I like this book. Partly, it’s true, because it brings back memories – uncomfortable and chuckling alike – of my own Greyhound exploits. But mostly because it is so simple. It is a straightforward unpretentious account of a middle-aged American expat travelling across the US in that most democratic of vehicles: a bus.
A quick glance at the map on page 12 shows that Kurtz covers almost every one of the 48 contiguous states (South Dakota, West Virginia, Vermont and Rhode Island are all bypassed). Parts of the trip form a family pilgrimage and are likely to move most readers – especially when Kurtz finds books inscribed by her grandfather in Denver that have been rescued by pure chance. Most however, is pure travelogue – snapshots of journeys and people.
Despite the romantic views that many Europeans may have of long-distance bus travel in the US, Americans are probably more aware that in a country where the car is king, strange is the person who chooses to – or has to – take advantage of the Greyhound. True, the teenager off to visit a parent on his or her umpteenth marriage is a recurrent ghost of the trip and Kurtz – a sometime agony aunt – cannot stop herself being generous with her time and attention with such people. But in case the reader starts to question her sanity, the occasional pointed comment shows that she is not without a (welcome) critical edge to her kindness.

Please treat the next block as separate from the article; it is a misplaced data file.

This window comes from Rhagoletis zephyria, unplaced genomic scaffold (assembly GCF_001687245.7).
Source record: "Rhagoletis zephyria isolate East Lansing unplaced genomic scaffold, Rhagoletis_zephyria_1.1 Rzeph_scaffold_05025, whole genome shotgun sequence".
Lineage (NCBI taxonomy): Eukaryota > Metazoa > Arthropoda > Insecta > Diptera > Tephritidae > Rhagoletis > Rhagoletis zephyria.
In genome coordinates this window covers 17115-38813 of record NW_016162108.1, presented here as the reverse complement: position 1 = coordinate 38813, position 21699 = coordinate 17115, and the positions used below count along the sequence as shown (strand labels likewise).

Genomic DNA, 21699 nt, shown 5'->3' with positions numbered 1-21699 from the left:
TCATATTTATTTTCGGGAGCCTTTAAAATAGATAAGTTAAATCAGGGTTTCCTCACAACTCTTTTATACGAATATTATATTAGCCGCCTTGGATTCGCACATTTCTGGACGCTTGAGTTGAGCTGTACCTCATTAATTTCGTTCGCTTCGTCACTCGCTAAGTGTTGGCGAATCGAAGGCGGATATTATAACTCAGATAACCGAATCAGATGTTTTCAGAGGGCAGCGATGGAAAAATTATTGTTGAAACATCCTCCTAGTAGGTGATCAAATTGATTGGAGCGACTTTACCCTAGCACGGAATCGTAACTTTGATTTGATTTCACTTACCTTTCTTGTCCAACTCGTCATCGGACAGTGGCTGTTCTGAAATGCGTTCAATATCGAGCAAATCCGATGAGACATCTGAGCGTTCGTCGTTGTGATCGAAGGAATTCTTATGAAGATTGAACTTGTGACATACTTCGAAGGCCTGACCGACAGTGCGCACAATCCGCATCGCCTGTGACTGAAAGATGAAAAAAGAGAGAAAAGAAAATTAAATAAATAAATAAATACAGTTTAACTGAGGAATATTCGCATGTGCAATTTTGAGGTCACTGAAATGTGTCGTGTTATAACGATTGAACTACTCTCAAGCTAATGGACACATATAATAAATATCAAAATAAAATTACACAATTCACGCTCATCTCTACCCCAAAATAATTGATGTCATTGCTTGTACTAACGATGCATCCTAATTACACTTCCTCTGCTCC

This is very much a tale of the journey rather than the places. After all, small town Greyhound stops cannot be expected to deliver much in the way of excitement. But the Greyhound is the destination in and of itself; so much so that Kurtz starts to miss the travel when she is stuck anywhere too long. I know how she feels. Despite the lack of comfort, there is something about North American bus travel that is unique, captivating and addictive. After all, once you’ve figured out the unwritten rules of the bus, it’s hard not to feel like you own a part of the experience. Everyone should certainly do it once. And sit “front row bus right”.
Overall verdict: Disarmingly effective.
Fourth Estate, 1994